Parson's Cider Mill Connection

Vol.1, No. 7 - Spring/Summer

A relic from Worcester's early industrial history can be found off Apricot Street adjacent to the Robert Goddard Memorial site. Parsons Cider Mill, now a conservation area held by the Greater Worcester Land Trust, and part of the west side hiking trail, was originally owned by Phineas Heywood who built a house on Apricot Street between 1734 and 1739, later turning it into an inn. The name Parsons became associated with the site in 1812, and this association continued through four generations. Solomon Parsons continued keeping an inn and also devoted a part of the land to religious activities. A section of the original site is now called God's Acre. His son, the second Solomon Parsons, dammed the stream located on the land and created a pond and waterfalls to power a small mill, possibly a grist mill or a saw mill. It later became a cider mill, taking advantage of the abundant fruit of the numerous apple trees located on the land. Anecdotal evidence suggests that a young Robert Goddard conducted some of his early experimental launchings at the extreme north end of the property. Early In 1938, the mill was taken over by Norman Parsons, the last of his family to run the mill. He equipped it with electricity and turned it into a prosperous enterprise.

In 1938, Al Tessier bought the mill and the land and continued to produce high quality cider, but in 1976, in the face of diminishing demand, Tessier sold the mill, the orchard and the land--to private developers and to the Greater Worcester Land Trust.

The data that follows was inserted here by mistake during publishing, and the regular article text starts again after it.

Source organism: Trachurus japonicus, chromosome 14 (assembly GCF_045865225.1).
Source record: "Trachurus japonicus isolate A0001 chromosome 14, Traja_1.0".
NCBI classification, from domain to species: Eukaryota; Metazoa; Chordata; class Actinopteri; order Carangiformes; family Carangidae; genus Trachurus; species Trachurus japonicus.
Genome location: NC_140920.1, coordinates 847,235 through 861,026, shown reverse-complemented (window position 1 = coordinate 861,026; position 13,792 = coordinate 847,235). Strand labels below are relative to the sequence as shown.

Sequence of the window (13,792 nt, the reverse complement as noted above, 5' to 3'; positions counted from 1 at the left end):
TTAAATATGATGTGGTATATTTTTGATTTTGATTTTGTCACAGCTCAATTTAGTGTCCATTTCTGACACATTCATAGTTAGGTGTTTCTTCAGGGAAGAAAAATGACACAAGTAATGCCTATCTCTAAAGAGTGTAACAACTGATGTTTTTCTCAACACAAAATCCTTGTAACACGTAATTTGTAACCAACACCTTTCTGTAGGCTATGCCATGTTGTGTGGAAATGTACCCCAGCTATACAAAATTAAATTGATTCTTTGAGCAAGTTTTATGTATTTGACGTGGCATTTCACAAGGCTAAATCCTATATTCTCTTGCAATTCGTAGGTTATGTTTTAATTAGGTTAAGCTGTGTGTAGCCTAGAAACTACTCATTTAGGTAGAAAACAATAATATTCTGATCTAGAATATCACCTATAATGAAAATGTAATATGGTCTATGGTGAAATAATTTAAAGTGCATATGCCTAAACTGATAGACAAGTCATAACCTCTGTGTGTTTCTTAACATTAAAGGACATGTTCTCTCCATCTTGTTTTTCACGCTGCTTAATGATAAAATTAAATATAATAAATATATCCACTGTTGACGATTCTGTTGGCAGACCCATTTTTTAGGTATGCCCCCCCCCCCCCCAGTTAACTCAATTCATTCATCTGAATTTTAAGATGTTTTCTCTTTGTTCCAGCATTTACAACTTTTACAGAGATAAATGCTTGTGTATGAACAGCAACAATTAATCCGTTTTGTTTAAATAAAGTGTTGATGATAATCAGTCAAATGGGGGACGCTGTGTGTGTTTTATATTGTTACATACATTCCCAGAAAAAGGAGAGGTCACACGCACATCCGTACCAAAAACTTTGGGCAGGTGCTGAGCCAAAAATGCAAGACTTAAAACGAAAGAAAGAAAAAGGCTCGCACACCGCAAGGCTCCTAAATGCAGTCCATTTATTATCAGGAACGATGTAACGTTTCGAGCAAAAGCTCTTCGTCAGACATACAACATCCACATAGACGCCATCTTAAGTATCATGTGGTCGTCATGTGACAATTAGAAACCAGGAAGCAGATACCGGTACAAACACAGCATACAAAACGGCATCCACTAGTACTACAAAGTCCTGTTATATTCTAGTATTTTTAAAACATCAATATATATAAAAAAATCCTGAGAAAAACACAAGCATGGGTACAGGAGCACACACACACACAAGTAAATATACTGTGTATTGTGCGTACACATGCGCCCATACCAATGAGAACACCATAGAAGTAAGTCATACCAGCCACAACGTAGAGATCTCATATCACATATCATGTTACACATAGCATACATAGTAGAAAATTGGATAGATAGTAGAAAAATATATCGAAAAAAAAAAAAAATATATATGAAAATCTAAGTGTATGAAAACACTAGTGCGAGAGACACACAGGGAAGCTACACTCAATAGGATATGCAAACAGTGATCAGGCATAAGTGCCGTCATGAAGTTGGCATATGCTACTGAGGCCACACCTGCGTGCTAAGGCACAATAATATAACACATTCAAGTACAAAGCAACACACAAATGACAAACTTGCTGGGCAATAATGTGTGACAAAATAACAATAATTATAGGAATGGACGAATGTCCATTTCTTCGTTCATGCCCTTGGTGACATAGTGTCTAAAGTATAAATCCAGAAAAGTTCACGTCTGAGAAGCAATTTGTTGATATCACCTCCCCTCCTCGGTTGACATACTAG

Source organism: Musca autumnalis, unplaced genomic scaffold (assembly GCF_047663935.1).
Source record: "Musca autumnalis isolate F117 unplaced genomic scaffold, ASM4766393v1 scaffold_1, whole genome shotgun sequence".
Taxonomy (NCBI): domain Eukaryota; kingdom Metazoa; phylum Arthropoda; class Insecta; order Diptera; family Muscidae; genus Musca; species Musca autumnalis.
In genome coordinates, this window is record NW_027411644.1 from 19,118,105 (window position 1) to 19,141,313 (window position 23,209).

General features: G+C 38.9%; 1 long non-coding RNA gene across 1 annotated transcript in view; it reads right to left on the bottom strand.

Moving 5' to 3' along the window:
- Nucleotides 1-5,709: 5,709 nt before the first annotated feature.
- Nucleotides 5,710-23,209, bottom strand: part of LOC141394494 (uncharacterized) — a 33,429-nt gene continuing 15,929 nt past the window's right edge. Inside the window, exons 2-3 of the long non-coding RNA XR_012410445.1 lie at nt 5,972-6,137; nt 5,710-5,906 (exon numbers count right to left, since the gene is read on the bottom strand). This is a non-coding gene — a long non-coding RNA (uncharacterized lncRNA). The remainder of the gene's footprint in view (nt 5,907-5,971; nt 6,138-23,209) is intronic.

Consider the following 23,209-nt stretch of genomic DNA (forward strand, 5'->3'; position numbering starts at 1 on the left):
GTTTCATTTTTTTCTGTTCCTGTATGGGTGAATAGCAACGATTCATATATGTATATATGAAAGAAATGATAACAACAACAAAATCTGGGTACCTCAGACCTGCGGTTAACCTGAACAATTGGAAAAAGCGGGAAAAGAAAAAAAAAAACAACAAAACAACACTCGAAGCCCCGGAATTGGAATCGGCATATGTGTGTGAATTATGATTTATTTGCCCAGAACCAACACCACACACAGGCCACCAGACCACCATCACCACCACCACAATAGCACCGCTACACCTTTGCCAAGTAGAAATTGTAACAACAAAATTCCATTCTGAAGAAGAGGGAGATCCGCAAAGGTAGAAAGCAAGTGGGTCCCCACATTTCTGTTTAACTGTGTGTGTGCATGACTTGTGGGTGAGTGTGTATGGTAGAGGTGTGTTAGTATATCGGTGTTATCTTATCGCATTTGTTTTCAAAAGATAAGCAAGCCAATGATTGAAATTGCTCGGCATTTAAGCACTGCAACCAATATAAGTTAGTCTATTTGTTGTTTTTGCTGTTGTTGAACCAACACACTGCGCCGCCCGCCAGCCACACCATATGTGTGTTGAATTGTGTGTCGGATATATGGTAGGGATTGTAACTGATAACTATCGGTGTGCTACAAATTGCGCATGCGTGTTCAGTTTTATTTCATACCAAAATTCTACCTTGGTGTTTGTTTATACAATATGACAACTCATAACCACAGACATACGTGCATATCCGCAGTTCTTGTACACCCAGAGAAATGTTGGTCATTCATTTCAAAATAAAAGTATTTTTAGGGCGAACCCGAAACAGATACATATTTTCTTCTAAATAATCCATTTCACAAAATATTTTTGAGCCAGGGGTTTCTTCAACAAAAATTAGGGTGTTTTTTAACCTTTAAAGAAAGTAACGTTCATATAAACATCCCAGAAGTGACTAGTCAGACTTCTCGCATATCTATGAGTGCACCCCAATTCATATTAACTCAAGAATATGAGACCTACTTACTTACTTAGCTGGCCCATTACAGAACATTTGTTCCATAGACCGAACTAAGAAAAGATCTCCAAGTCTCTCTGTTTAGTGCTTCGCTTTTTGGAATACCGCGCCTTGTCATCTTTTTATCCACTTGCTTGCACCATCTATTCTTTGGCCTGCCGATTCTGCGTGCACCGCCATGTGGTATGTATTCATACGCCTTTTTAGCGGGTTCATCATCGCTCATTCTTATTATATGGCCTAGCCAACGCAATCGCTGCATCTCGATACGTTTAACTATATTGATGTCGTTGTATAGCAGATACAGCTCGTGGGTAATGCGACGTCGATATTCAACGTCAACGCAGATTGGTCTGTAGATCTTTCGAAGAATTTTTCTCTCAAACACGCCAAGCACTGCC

Unfortunately, the mill burned down a year later, and the house was torn down shortly after. The creation of Goddard Memorial Drive divided the parcel. God's Acre, east of Goddard Memorial Drive, became part of a hiking trail, and businesses and housing supplanted the natural environment.

Chris Phillips, of the Mass Audubon Society wrote in 1993, An easily-overlooked little gem of an open space parcel--an Institute Park in the rough--offers glimpses of history, the stillness of an old mill pond, and a pleasant trail leading upstream along a woodland brook to Parsons Reservoir. In 2001, the Greater Worcester Land Trust deeded the portion of this land at the corner of Goddard Memorial Drive and Apricot Street to the Goddard Memorial Association for the creation of a memorial to honor Robert H. Goddard.

This wonderful natural treasure provides the visitor with a step back in history, glimpses of migrating birds and waterfowl, natural and man-made ponds, and after visiting the Goddard Memorial, a special way to spend a quiet afternoon in the country.